Illustrated Guide to Obtaining Permission from the Property Owner

11) Be honest, sincere and yourself. Give full answers to all questions, even the most ridiculous ones, without hesitation. Make sure you maintain an eye contact with the person during the entire conversation - this may be more effective than any BS you say.

12) Make your request for a permission to hunt and assure the owner that you would treat the property with full respect and not cause any harm or damage to it: you would NOT 1) make any fires, 2) leave holes uncovered, 3) leave any trash behind (make sure you remove and properly dispose of any junk that you find), and 4) tamper with signs, structures or equipment.

Permission Impossible

13) Assure the property owner that you would metal detect with caution and not put yourself in any danger. Print out in advance and bring with you a blank form to sign which includes both a Permission to hunt and a Liability Waiver of any legal actions that could be brought against the property owner in case you break your leg, arm or neck (when you fall into the uncovered old well, for example) on his/her property. You can open and download the Permission/Wavier form in PDF format (you need Adobe Reader to open and print out the file) HERE.

14) Offer the property owner a 50-50 split of whatever "big" treasure you might find. Even If the person does not care, be kind to show your finds at the end of your search and give a representative coin of the types you find that day to the land owner as a thank-you gesture for granting you a permission and giving you an opportunity to have some metal detecting fun at his/her land. This is especially important to do if you plan or might need to return to the hunt site for more detecting later.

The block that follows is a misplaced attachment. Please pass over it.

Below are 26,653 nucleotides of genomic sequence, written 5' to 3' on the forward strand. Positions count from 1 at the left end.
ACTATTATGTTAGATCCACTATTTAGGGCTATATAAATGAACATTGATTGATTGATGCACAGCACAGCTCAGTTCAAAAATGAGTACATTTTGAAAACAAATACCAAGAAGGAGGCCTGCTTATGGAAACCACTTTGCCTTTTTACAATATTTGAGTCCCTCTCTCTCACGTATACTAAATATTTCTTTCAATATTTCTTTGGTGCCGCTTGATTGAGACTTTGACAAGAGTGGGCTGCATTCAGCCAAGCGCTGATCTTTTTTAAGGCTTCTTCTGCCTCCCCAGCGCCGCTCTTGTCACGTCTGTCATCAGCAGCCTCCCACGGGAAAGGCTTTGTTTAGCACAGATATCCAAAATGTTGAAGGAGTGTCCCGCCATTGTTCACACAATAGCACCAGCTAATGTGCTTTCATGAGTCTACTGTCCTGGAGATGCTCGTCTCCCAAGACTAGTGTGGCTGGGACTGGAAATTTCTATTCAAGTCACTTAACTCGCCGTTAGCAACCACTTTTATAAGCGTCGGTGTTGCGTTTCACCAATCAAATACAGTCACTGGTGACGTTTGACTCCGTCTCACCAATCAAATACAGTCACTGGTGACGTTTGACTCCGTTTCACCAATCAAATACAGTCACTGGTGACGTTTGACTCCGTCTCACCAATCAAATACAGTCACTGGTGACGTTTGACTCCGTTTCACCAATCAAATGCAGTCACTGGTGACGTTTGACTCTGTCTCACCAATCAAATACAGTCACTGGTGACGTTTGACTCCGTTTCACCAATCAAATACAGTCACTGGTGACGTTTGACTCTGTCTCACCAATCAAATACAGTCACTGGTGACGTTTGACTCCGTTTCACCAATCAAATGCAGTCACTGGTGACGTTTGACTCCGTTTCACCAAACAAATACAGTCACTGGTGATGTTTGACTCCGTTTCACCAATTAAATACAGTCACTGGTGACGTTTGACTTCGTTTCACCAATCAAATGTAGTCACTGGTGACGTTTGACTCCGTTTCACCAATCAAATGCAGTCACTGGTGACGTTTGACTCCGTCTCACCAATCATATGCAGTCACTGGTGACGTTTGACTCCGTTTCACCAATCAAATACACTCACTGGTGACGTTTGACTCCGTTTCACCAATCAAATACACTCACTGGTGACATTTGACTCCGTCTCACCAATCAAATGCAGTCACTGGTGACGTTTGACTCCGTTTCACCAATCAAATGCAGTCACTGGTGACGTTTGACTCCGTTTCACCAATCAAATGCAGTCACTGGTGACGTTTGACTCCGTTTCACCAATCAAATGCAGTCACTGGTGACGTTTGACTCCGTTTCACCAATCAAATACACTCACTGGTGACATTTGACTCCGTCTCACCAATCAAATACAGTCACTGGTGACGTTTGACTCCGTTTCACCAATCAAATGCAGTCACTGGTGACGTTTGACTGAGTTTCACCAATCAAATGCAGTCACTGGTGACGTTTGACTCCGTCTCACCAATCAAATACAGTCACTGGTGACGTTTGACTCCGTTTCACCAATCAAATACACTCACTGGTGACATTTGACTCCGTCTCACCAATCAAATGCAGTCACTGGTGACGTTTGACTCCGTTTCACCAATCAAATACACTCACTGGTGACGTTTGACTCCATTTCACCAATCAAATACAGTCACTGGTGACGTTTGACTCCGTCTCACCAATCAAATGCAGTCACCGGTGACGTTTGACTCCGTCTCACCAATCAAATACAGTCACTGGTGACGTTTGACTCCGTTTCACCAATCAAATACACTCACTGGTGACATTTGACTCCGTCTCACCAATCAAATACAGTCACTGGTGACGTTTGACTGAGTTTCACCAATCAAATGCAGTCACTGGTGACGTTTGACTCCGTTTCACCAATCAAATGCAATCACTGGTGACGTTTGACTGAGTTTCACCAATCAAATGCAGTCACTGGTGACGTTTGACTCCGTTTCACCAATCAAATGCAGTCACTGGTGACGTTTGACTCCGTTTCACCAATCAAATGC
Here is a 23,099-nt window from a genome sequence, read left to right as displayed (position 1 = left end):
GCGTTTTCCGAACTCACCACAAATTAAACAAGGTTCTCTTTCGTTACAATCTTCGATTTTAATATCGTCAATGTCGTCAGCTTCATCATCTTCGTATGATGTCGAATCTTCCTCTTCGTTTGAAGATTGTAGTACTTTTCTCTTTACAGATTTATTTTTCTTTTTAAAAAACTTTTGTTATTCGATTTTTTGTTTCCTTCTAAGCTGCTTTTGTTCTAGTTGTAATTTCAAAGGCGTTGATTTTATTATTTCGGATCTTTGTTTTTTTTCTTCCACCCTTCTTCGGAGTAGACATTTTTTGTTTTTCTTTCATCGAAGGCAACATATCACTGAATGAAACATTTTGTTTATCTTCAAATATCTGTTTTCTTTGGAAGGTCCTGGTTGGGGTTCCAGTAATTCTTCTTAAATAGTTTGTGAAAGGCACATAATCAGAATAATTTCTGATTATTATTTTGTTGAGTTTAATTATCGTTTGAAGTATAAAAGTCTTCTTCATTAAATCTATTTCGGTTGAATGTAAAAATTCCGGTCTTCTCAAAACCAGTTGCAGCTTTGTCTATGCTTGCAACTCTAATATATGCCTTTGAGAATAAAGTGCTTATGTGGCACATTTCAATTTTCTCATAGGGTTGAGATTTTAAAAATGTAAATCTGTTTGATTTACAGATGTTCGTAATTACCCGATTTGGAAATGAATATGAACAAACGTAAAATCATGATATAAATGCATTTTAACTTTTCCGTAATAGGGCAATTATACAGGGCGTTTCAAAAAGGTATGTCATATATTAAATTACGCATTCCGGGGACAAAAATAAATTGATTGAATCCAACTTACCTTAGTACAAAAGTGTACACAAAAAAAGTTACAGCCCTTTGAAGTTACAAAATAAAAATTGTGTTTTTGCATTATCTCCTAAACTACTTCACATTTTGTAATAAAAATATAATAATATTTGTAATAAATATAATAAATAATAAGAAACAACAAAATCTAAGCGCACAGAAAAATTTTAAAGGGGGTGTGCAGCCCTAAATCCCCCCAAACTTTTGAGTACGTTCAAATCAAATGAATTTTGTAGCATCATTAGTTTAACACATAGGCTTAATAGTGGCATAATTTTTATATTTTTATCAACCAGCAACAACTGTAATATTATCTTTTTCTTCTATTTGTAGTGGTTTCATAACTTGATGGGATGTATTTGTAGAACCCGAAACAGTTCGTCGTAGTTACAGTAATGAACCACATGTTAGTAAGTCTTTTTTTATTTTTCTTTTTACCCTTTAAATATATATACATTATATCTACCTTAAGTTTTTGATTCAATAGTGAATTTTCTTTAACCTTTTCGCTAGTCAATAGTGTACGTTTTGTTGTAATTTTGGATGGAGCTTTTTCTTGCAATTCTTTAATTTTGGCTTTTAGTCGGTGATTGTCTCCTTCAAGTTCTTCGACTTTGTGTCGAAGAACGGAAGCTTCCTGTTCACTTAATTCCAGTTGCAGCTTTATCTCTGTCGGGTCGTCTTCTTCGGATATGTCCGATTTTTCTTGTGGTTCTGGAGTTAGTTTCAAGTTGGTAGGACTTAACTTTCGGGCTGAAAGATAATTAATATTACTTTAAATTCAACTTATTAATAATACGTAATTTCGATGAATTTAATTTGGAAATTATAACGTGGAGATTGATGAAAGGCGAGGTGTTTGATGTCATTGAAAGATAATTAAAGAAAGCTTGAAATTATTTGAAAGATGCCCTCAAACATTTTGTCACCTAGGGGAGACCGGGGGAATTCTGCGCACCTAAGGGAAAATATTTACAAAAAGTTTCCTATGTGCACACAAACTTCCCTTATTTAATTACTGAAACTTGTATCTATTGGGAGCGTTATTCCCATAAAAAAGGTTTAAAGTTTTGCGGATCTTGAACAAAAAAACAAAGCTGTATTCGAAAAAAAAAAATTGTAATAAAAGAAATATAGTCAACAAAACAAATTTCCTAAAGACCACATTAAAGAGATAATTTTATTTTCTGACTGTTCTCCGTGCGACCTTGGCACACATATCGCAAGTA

15) Offer to help finding something of value the owner may have lost. This would definitely reinforce your sincerity. If you do find something valuable, please follow through with your offer to return it.

In most cases, getting a permission to hunt is easy and does not require too much effort, but sometimes a detectorist might face a tough case. The first "red flag" showing the land owner's reluctance in giving you a permission is a common phrase: "some guys already metal detected here before and dug up everything!" You might say that you have a better metal detector, and "there are always coins left at any site," or come up with better reasons why you should be given a chance.

If the property owner is still "drawing out more red flags" such as "my nephew (grandson, mother in law, grandpa, buddy Joe) is planning to metal detect here soon," "I added a foot of new soil to my back yard last year" or "my uncle Sam (father in law, niece, buddy Joe) is coming to set up a swimming pool this afternoon," you just say "No problem and thank you, Sir!" and leave. There is no reason to annoy the owner any further if he/she has already made up his/her mind and firmly tells you "No" in a polite form.

The Property Owner

Number of pages: < Previous | 1 | 2 | 3 | 4 | Next >